Charming Eccentricities

“A merry heart doeth good like a medicine: but a broken spirit drieth the bones.” Proverbs 17:22 (KJV)

When the day comes for Hannah to marry and have children of her own, she will likely tell them all about her parents many “charming eccentricities.” She will pass along to them the humorous tales of our quirks and the accumulated treasure of one-liners which makes up our family’s many “inside jokes.” For us, these have been gleaned from favorite movies, sermons, books, and assorted other sources. They bind us together with the commonality of a shared sense of humor.

Growing up, my family was no different. My father’s sense of humor was “legend.” He used his favorite sayings often and they were always met with groans of “DAAAAD!” from his three progeny. Below, I have included just a few of the many we heard as we trod our path from infancy to adulthood.

Father, I hope you are listening from Heaven.

“Welcome to the adult world.”  I hated hearing this one. It meant that he thought I was whining and he was telling me to grow up!

“You can’t get there from here.”  His response to problems with no immediately presentable solution, or if he wanted to tell you that it just couldn’t be done (that way).

“I love life and I want to live.” There is a song by this name which my Dad sang (or threatened to sing) often. It is an annoying little ditty of sappy sentimentality which we all hated. This is, of course, why he sang it so often with such delight!

“I don’t understand all I know about this.” Equivalent to his scratching his head as he pondered various options–or wanting you to think he was (pondering), because he already knew the answer.

Beautimus.”  Technically taken from my sister who supposedly originated this phrase. He used it to express pleasure for an appreciated object or event.

“Oh, nertz….Oy vey….Judas Priest! Raised a good Baptist, four letter words were not an option. These were his acceptable alternatives.

“She had an hourglass figure, and it was about 11:30 at night.” All right, so this probably needs no explanation. Usually applied to those women who drifted towards the “battle-axe” end of the spectrum–primarily in personality, but with the physical attributes to match.

“This is NOT a gymnasium.” Need I tell you what we were doing that elicited this response? Are there children anywhere who don’t jump on the furniture?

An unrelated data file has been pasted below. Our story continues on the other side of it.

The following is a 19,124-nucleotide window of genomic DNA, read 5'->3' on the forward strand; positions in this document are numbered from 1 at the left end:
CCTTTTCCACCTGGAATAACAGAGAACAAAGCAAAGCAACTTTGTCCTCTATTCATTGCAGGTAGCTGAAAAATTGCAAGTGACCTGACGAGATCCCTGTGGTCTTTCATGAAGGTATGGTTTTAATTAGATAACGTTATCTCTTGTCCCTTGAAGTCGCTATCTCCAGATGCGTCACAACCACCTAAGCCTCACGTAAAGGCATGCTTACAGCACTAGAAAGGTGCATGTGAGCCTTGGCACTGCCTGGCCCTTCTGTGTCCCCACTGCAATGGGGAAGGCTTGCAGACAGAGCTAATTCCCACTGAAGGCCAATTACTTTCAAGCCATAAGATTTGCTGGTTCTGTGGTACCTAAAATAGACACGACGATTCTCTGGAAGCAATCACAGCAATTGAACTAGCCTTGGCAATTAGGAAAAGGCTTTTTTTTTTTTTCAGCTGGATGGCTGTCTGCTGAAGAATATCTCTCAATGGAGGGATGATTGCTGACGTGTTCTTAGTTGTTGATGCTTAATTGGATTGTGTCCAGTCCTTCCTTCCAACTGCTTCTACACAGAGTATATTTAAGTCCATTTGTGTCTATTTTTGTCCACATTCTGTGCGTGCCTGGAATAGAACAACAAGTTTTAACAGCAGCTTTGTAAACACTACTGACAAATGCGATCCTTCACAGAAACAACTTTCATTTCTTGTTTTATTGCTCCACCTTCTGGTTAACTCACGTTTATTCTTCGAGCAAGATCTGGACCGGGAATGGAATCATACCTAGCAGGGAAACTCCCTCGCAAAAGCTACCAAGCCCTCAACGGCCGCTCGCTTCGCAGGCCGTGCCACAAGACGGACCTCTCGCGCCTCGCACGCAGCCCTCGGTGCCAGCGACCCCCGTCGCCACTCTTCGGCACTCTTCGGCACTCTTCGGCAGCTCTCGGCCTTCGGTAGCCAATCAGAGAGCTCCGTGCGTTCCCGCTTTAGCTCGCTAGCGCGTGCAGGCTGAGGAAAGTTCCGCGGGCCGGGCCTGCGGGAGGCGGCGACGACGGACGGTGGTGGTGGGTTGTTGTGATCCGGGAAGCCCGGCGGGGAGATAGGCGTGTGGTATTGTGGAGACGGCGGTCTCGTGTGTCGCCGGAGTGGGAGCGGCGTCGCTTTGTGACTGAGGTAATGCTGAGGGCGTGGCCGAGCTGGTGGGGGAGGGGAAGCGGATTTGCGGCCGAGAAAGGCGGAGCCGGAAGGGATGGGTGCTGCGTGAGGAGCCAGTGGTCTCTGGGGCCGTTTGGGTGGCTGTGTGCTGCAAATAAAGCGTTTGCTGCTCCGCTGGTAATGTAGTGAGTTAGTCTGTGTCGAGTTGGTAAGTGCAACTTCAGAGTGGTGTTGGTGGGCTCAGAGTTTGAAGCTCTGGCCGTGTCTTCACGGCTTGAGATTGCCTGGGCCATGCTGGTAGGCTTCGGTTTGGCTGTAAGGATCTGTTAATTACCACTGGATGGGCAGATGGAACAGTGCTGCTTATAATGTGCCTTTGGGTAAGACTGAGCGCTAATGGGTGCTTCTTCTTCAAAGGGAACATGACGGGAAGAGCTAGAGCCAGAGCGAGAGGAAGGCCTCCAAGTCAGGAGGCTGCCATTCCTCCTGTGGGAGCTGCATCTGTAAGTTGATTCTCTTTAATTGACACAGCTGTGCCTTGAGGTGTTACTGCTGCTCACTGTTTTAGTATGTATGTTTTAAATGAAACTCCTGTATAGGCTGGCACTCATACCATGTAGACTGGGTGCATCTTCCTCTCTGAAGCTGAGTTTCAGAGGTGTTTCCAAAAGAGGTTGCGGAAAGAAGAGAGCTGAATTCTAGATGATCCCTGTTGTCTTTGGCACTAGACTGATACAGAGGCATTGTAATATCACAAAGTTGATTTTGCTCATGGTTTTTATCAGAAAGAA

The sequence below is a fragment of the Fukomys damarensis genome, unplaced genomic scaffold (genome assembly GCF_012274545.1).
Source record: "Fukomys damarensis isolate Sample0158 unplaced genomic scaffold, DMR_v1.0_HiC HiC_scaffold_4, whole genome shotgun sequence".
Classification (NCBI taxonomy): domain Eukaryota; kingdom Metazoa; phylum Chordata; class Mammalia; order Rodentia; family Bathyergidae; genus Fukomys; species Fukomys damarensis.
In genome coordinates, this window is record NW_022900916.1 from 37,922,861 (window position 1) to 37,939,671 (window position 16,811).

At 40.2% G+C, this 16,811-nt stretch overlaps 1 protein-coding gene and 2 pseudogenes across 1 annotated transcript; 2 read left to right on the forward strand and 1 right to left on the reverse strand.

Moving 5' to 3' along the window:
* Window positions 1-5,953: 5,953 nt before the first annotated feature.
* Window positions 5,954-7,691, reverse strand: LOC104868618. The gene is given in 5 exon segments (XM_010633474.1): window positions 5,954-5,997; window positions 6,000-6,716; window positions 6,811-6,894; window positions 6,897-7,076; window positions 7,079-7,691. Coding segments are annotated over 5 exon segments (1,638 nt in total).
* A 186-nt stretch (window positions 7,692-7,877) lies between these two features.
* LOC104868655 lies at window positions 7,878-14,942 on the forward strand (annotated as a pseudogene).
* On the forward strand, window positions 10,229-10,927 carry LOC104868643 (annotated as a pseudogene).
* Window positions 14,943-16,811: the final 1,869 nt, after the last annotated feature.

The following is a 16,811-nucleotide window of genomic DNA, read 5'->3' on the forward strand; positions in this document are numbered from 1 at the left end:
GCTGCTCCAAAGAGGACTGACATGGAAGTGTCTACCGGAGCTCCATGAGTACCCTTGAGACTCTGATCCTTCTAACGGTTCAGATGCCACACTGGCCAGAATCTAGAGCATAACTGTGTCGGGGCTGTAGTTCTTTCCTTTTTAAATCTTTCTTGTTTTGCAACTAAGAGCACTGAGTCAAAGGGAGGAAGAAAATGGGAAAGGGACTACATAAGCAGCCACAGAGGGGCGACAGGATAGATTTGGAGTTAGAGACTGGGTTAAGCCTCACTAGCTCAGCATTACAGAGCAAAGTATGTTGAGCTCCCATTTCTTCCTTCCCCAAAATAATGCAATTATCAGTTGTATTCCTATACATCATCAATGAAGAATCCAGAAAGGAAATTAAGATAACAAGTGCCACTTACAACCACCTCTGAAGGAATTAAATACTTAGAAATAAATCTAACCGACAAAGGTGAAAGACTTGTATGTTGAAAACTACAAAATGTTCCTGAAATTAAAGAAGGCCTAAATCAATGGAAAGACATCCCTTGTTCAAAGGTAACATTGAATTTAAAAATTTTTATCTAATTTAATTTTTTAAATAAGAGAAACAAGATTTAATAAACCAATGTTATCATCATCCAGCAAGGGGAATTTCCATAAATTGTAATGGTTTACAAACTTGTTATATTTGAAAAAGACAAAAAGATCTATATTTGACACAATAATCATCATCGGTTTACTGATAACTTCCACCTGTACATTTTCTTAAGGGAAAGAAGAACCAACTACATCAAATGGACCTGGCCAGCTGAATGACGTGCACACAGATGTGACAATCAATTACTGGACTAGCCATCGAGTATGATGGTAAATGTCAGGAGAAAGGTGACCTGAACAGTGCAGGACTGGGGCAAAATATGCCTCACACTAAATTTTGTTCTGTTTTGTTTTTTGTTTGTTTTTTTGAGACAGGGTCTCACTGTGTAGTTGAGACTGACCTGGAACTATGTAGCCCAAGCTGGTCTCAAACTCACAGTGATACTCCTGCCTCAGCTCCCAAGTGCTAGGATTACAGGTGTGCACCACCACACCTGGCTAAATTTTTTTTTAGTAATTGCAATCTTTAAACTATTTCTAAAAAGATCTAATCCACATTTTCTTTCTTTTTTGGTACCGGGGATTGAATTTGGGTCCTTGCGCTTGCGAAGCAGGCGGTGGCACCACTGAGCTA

“Learn to suffer, kid.” See number 1.

“My mother didn’t give me that much money.” (Or the variant, “My mother works third shift at the foundry.”) Used when presented with a bill and he wanted to make a statement about the cost. Or conversely, as a means of making a clerk, waiter, or waitress laugh.

“That questions my answer.” Invariably, people would give my dad a puzzled look, not always sure if he had inadvertently swapped his words around, or he was actually joking about the fact that their answer didn’t clear things up one bit.

“Are you bragging or complaining?” My father’s oh-so-subtle (or not) approach to telling you that he “had your number.”

And last, but not least:

“If you know, then why don’t you do?” I can’t count how many times I must have told my dad, “I know, Dad!” and he countered with this phrase.

Certainly not an exhaustive list, but enough to give you an idea of what I had to put up with as a child. I know, you all feel so sorry for me. . .

Growing up with laughter in my family was an incredible blessing. What I wouldn’t give to hear my father say any of these,

Just one more time. . .

Copyright © 2012 by Susan E. Johnson
All rights reserved

(A special thanks to my sister, Ruth, for her invaluable help in compiling this list. As she told me, “It all comes back to you complete with the right inflections once you see it, right?”)

Related Article: “Quotable Quotes” from “Viking Footprints In The Snow.”